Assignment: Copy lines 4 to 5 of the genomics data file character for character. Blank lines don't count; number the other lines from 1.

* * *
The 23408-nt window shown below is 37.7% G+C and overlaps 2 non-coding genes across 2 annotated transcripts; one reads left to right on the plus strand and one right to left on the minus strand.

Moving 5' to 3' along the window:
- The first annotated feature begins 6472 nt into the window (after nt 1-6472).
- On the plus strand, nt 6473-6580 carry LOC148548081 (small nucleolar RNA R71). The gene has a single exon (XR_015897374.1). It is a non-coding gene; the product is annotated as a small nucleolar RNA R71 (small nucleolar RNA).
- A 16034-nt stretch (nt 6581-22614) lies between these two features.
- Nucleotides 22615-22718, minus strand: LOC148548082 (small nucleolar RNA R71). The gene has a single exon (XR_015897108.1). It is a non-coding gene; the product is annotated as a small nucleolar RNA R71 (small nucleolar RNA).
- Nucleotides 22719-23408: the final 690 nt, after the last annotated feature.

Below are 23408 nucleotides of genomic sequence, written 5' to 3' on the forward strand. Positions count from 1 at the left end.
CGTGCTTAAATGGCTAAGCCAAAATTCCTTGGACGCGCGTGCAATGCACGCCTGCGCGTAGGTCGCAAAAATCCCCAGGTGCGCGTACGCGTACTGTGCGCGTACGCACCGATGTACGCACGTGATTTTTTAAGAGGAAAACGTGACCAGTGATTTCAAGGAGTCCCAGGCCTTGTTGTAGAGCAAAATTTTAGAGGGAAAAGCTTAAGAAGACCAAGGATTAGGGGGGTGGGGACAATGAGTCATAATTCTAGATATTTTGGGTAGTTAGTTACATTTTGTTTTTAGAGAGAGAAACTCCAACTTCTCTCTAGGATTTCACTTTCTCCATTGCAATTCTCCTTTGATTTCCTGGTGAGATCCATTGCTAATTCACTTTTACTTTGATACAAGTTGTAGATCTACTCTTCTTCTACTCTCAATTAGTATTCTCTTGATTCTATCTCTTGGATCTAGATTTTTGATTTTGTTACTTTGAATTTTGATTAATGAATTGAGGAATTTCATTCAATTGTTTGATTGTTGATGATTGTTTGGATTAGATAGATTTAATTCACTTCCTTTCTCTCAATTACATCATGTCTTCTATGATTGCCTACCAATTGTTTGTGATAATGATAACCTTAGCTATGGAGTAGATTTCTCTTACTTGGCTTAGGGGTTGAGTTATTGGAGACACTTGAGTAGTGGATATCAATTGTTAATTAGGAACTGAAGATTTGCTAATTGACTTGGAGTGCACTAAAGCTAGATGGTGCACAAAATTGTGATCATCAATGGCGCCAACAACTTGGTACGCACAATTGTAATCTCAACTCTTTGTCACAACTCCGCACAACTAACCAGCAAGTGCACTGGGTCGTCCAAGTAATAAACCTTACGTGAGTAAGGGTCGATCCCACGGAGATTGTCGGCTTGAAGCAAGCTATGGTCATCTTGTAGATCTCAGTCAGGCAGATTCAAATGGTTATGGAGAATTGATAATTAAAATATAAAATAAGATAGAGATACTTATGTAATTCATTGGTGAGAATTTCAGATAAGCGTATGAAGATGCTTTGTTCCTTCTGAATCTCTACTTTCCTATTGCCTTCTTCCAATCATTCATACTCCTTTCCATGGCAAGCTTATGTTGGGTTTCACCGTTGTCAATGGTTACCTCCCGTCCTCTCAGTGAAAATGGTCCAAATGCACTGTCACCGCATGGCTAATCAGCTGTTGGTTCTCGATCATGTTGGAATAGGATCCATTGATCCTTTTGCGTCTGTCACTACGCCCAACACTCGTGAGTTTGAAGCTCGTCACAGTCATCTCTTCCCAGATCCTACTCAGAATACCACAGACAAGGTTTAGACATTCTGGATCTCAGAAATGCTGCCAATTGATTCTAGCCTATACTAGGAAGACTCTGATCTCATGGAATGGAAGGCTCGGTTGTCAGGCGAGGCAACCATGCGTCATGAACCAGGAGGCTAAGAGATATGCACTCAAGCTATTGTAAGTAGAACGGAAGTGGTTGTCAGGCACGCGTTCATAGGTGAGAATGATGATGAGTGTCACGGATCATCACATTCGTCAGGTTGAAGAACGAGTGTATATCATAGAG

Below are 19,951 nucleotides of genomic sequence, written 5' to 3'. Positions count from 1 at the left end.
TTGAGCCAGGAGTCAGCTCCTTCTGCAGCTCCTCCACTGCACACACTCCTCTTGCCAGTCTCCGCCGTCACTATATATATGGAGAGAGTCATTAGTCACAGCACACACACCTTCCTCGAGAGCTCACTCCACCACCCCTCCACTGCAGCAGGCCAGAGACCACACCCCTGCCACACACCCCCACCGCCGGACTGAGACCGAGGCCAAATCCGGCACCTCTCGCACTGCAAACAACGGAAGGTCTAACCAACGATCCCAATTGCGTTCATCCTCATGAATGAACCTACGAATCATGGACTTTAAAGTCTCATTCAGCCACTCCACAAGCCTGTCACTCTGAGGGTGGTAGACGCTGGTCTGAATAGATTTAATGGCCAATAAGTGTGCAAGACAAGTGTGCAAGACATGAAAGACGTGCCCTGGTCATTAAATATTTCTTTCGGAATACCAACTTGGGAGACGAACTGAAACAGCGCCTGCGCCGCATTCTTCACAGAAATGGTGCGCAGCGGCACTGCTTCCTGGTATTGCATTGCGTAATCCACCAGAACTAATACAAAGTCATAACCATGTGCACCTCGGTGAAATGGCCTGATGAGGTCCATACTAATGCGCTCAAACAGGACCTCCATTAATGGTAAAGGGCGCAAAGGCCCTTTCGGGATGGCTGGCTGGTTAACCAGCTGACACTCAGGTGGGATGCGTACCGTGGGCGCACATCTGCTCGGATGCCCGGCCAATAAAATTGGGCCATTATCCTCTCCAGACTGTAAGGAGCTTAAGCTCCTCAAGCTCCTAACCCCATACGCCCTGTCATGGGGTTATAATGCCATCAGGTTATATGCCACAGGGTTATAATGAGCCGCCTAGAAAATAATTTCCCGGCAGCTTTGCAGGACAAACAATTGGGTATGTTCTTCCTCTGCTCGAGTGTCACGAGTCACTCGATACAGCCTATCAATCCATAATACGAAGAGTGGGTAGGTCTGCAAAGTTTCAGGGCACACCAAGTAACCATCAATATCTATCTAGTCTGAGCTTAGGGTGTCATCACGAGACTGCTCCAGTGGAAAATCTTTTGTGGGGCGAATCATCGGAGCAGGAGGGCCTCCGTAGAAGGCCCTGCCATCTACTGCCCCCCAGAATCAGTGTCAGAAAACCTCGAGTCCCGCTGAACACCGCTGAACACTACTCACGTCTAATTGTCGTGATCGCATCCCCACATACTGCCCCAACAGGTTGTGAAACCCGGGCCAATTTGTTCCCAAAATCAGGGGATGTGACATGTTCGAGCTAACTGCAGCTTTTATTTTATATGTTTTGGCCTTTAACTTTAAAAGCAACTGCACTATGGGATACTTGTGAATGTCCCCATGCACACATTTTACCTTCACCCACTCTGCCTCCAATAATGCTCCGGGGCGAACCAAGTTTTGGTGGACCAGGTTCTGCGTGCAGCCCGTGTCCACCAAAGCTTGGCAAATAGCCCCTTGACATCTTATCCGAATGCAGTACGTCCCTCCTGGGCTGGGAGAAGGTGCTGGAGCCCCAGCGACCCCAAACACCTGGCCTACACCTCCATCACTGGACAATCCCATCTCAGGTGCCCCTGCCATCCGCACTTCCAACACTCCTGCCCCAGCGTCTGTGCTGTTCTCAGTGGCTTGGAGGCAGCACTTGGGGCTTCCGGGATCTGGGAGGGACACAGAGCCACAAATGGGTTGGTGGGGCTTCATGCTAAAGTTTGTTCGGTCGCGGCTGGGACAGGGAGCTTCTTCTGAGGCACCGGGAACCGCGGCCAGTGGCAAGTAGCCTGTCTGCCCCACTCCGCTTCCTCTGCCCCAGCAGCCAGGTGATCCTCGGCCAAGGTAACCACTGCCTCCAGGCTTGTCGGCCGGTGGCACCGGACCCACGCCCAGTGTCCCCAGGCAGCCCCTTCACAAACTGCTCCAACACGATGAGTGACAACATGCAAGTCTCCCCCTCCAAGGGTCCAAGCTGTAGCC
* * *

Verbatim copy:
- On the plus strand, nt 6473-6580 carry LOC148548081 (small nucleolar RNA R71). The gene has a single exon (XR_015897374.1). It is a non-coding gene; the product is annotated as a small nucleolar RNA R71 (small nucleolar RNA).
- A 16034-nt stretch (nt 6581-22614) lies between these two features.